Summary (Masterplots, Fourth Edition)
In the seventeenth century, ideas and theories, old and new, clamored for attention and consideration; rational thought and science had not yet begun to classify, assimilate, accept, and reject the great mass of learning that had accumulated over the centuries since ancient times. More than that, each scholar attempted, in that age before specialization, to master all human knowledge. Such was the age in which Robert Burton, who styled himself Democritus, Jr., wrote The Anatomy of Melancholy, which in many ways exemplifies the times in which it was written.
Burton was more than an educated man; he gave his life to learning, and much of his vast hoard of erudition found its way into his book. Ostensibly a study on melancholy, his work, before it was finished, absorbed into its pages most of the learning of Burton’s time, either through his examination of everything he could associate with melancholy or through his many digressions.
The Anatomy of Melancholy is difficult to categorize. Its organization is complex, almost incoherent. An outline for each of the three “partitions” of the book, complicated though each is, does not indicate all that Burton manages to cram into the pages. The device seems really to be Burton’s way of following a pseudoscientific convention, a style of his times. Perhaps the best way to categorize the book is to regard it as an informal and heterogeneous collection of essays on human dissatisfaction with the universe, as people of the seventeenth century understood the universe, and on ways in which that dissatisfaction could be cured. In that sense, at least, the book is a treatise on psychology, although the digressions Burton makes are so numerous and involved that the reader sometimes wonders whether the author may not have lost his way.
Burton assuredly has no special theme or thesis he is attempting to prove. One critic has said that all The Anatomy of Melancholy proves is that a seventeenth century classical education could produce an astounding amount of recondite learning. Burton presents no set of principles, scientific or otherwise, to be proved, but he does bring to his work a tremendous zest for learning. This sense of gusto often puts the contemporary reader at a disadvantage, for Burton lards his paragraphs heavily, perhaps no English writer more so, with tags of Latin prose and poetry. Too few contemporary readers have enough knowledge of Latin to enable them to read tags in that language. The quotations are from countless authorities, many of them long since forgotten. A typical page, for example, cites Leo Afer, Lipsius, Zuinger, Seneca, Tully, Livy, Rhasis, Montaltus, Celsus, and Comesius. This host of references, allusions, and quotations makes...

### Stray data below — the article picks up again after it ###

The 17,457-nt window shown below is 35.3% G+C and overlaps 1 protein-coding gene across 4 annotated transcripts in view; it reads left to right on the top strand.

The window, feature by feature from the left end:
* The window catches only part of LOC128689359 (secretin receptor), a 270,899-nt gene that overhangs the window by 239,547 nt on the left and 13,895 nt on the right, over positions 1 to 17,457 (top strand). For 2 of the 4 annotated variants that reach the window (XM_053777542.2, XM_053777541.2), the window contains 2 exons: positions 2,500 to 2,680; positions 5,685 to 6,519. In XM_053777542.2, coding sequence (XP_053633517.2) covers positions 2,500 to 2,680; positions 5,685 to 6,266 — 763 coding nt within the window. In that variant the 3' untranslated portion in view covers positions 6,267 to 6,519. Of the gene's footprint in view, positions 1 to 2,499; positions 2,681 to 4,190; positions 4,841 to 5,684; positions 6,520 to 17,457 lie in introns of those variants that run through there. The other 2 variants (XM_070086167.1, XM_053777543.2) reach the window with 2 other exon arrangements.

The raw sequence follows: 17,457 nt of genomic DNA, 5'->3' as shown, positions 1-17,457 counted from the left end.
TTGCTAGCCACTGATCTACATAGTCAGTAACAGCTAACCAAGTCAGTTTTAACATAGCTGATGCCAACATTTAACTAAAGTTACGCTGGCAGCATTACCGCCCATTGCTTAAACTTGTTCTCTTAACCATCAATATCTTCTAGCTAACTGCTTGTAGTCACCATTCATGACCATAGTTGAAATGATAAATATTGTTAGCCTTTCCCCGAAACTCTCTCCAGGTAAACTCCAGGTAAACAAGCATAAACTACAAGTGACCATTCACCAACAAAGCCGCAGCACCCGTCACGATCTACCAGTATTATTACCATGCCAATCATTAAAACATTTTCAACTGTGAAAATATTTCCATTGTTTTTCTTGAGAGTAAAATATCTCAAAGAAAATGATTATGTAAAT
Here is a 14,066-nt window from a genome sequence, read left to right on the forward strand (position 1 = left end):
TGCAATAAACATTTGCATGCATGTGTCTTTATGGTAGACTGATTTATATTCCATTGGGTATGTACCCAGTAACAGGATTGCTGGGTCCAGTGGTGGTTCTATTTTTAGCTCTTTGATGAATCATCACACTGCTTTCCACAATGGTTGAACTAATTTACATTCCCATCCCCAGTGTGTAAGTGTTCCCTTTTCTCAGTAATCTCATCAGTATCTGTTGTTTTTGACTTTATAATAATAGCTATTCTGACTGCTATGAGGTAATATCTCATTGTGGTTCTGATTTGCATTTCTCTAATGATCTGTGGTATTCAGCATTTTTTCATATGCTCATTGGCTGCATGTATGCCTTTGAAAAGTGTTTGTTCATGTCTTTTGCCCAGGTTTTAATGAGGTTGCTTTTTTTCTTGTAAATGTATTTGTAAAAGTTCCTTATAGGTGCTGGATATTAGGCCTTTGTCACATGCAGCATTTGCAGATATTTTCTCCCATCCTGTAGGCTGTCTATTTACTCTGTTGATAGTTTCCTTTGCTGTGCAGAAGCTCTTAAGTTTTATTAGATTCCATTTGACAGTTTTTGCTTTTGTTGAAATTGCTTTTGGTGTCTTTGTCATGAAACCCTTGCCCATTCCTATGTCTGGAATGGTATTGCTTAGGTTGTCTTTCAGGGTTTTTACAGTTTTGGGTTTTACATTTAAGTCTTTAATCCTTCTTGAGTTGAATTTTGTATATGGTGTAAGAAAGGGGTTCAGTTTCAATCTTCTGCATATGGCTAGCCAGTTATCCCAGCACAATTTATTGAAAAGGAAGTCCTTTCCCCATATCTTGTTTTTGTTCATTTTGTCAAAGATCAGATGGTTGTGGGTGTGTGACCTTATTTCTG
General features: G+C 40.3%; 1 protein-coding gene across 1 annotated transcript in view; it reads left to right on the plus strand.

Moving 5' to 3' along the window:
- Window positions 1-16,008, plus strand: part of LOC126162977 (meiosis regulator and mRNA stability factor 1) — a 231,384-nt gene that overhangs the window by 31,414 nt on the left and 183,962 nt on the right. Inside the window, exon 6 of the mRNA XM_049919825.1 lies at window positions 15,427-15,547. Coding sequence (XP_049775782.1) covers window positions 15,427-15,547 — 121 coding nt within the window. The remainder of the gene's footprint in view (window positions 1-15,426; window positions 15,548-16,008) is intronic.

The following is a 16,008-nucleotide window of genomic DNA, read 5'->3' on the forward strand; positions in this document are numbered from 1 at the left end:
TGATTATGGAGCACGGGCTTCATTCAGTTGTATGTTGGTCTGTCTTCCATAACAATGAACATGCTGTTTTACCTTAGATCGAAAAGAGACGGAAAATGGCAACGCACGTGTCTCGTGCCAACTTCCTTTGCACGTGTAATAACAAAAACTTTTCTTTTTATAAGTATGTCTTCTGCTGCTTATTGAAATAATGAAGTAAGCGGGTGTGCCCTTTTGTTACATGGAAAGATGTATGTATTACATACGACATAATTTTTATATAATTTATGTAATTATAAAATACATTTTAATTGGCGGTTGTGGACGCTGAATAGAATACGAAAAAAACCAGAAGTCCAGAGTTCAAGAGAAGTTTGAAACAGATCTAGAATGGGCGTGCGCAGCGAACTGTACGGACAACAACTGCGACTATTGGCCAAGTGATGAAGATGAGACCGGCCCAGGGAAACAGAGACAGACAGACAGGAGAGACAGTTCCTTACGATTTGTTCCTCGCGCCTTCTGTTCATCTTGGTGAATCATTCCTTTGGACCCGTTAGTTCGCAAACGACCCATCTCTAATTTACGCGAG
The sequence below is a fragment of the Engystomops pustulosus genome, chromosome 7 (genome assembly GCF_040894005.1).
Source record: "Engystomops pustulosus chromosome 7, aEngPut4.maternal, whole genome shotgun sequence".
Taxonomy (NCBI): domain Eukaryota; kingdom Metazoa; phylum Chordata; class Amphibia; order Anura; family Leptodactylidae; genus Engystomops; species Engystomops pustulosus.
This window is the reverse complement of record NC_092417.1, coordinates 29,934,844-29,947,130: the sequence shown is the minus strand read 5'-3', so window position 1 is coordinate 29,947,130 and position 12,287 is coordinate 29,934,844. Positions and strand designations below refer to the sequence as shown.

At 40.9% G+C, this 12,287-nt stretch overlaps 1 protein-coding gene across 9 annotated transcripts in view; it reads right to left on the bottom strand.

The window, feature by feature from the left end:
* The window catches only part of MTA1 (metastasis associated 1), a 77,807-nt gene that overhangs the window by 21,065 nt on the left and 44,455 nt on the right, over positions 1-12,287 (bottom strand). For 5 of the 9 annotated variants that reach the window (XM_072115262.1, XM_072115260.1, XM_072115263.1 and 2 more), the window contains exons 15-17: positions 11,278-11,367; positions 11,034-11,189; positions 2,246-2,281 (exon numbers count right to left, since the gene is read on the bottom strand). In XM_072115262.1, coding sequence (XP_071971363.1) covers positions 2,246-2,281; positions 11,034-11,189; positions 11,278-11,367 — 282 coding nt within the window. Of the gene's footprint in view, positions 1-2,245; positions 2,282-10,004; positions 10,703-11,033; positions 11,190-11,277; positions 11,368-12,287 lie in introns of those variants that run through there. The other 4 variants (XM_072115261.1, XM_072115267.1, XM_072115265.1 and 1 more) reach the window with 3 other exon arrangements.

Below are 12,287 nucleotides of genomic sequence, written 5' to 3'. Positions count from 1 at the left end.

(The entire section is 1127 words.)
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Bibliography (Masterplots, Fourth Edition)
Chapple, Anne S. “Robert Burton’s Geography of Melancholy.” Studies in English Literature, 1500-1900 33, no. 1 (Winter, 1993): 99-130. Examines the influence of the contemporary proliferation of maps and charts, for which Burton had a natural affinity, on the Anatomy, a work that Burton compared to an explorer’s task in its examination of uncharted territories.
Dewey, Nicholas. “Robert Burton’s Melancholy.” Modern Philology 68 (1971): 292-293. Notes the early shift in the preferred abbreviation of the title, from Melancholy to Anatomy. Dewey sees this shift as a move away from scholarly interest in the psychological and toward antiquarian delight in miscellaneous learning.
Gowland, Angus. The Worlds of Renaissance Melancholy: Robert Burton in Context. New York: Cambridge University Press, 2006. Interprets the Anatomy within the context of Renaissance philosophy, describing Burton’s work as the culmination of that era’s medical, philosophical, and spiritual inquiry into melancholy.
Reid, Jennifer I. M. Worse than Beasts: An Anatomy of Melancholy and the Literature of Travel in Seventeenth and Eighteenth Century England. Aurora, Colo.: Davies, 2005. Analyzes the derogatory portrayal of foreigners in The Anatomy of Melancholy, Gulliver’s Travels by Jonathan Swift, and other travel literature of the seventeenth and eighteenth centuries.
Renaker, David. “Robert Burton’s Tricks of Memory.” PMLA 87 (1972): 391-396. Examines the means by which Burton was able to quote, though often inaccurately, from memory or from sketchy notes. Renaker examines the errors.
Schmelzer, Mary Murphy.’Tis All One: “The Anatomy of Melancholy” as Belated Copious Discourse. New York: Peter Lang, 1999. Describes how Burton became frustrated when he modeled his book on Erasmus’s theory of “copious discourse” and chose instead to base the book on observation and experience rather than on theory or pure logic. This decision, Schmelzer argues, demonstrates the change in the intellectual climate of Western Europe at the beginning of the seventeenth century.